As legislators embark on the 2018 session, one of the first committee meetings saw introduction of a proposal to address negative effects stemming from the 2016 Washington Supreme Court decision in Whatcom County v. Eric Hirst. Business representatives and state officials believe the legislation is a step in the right direction, but there is room for improvement.
It’s been 12 months since the legislature began working on a fix for landowners, building companies, tribes and local governments. Last session, stakeholders testified that the ruling effectively halted building developments reliant on potable water in rural areas of the state. County and state leadership indicated they were unsure of how to comply and issued emergency building moratoriums in the absence of a legislative fix.
On January 8, the first day of the 2018 session, the Senate Agriculture, Water, Natural Resources and Parks Committee brought forward Senate Bill 6091 for public comment. The legislation’s sole sponsor is State Sen. Kevin Van De Wege (D-24).
Mike Ennis, Government Affairs Director of environmental issues for the Association of Washington Business (AWB), told panel members that the association hosted two summits on rural jobs last year featuring input from employers, state legislators and economic development organizations.
“Members strongly spoke out in favor of improving the economic prosperity in the rural areas, and finding a legislative fix for the Supreme Court’s Hirst decision was a top objective,” he said.
SB 6091 would require evidence of potable water for building permits to be consistent with the permit’s local jurisdiction, and would allow building permit applicants to provide a well report or other approved means to prove adequate water supply. It would also limit affected domestic or commercial water use to 400 gallons a day of indoor use, including a $1500 fee per building permit. The bill does not specify an allotment for outdoor use.
According to the bill report, there are a wide variety of requirements regarding “instream flow rules,” that is, regulation on water flow levels to ensure healthy supply, which must be adopted by June 30, 2023. The legislation also establishes a priority Water Resource Inventory Area (WRIA) at least every four years to deal with the issue of measuring new water use. The department must also establish a pilot project in a priority WRIA to decide the likelihood of measuring water use from new groundwater withdrawals.
SB 6091 would establish a legislative task force to make recommendations regarding Ecology authorizations, and would authorize the State Finance Committee to issue up to $200 million to finance Watershed Restoration and Enhancement (WRE) projects.
Ennis added that while AWB opposes the bill, it considers SB 6091 to be a good start.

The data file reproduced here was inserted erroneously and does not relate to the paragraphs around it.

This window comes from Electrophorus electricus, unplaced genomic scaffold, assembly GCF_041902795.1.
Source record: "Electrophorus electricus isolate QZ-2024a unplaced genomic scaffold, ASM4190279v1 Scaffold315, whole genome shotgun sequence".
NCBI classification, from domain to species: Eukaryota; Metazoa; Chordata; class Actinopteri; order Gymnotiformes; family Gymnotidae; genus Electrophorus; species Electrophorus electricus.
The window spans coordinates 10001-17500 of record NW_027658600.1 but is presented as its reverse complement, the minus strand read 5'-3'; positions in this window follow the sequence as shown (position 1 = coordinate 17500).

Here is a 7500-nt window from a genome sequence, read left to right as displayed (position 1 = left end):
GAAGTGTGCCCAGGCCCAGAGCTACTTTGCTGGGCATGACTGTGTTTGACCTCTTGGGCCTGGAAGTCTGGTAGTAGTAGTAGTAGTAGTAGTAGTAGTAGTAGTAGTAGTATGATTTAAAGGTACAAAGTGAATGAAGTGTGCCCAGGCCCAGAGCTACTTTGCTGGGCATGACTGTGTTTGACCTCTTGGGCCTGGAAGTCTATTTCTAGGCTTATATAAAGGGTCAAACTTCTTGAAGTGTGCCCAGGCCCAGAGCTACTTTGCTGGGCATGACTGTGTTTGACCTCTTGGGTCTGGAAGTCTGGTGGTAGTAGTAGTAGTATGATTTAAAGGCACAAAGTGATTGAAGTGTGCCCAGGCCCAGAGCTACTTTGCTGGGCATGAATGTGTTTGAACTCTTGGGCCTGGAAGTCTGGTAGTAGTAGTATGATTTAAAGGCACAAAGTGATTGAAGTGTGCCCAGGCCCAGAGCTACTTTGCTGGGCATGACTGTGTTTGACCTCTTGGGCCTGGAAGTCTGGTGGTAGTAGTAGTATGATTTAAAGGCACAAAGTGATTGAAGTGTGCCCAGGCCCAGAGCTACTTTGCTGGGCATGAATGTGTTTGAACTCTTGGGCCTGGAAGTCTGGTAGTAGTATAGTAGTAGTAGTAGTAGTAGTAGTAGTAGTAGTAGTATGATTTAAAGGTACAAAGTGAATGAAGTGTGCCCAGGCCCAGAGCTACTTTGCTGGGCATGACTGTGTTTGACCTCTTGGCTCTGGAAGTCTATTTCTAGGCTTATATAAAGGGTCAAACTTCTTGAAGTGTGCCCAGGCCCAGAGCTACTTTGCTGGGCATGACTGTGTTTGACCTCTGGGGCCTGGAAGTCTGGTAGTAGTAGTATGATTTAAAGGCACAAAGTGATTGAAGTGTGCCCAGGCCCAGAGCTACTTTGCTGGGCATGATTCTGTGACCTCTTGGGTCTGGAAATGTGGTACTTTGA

“We do have concerns and we share concerns about the daily cap on indoor use being too low and the complex process for the possibility of outdoor use.”
However, he added the task force and pilot programs within the bill are positive.
Rob Duff, Senior Policy Advisor on the environment for Governor Jay Inslee, said the governor’s office recognizes the collaboration between members of the legislature, landowners, tribes and other stakeholders over the past year.
“We think that this bill represents a solid attempt to bring all of those perspectives together, and it is never easy on water,” he told committee members. “The governor is hopeful that this bill is providing that framework to address the specific challenges from the court’s decision.”
Ecology Director Maia Bellon testified that population growth, agricultural production and climate changes have put a strain on water availability, especially in rural communities.
“A healthy water supply is essential to the prosperity of Washington communities and is the foundation of our natural environment,” she said, adding that the bill clarifies Ecology’s role, which would reduce uncertainty for local governments and landowners.
Bill Clarke, Policy Advisor for Washington Realtors, told lawmakers that counties and cities should be able to rely on Ecology rules to comply with the Growth Management Act (GMA) without having to go beyond state regulation.
“If you want to achieve a level of protection roughly equivalent to that amount of water use, we think there is an efficient way of doing that,” he said. “It is not creating what we view in the bill right now as a fairly process-heavy effort that doesn’t develop anything and get anything on the ground done until 2023.”
Instead, Clarke recommends a streamlined process that focuses on the largest uses of water with the most effect on instream flows.
The bill is scheduled for executive action on January 11.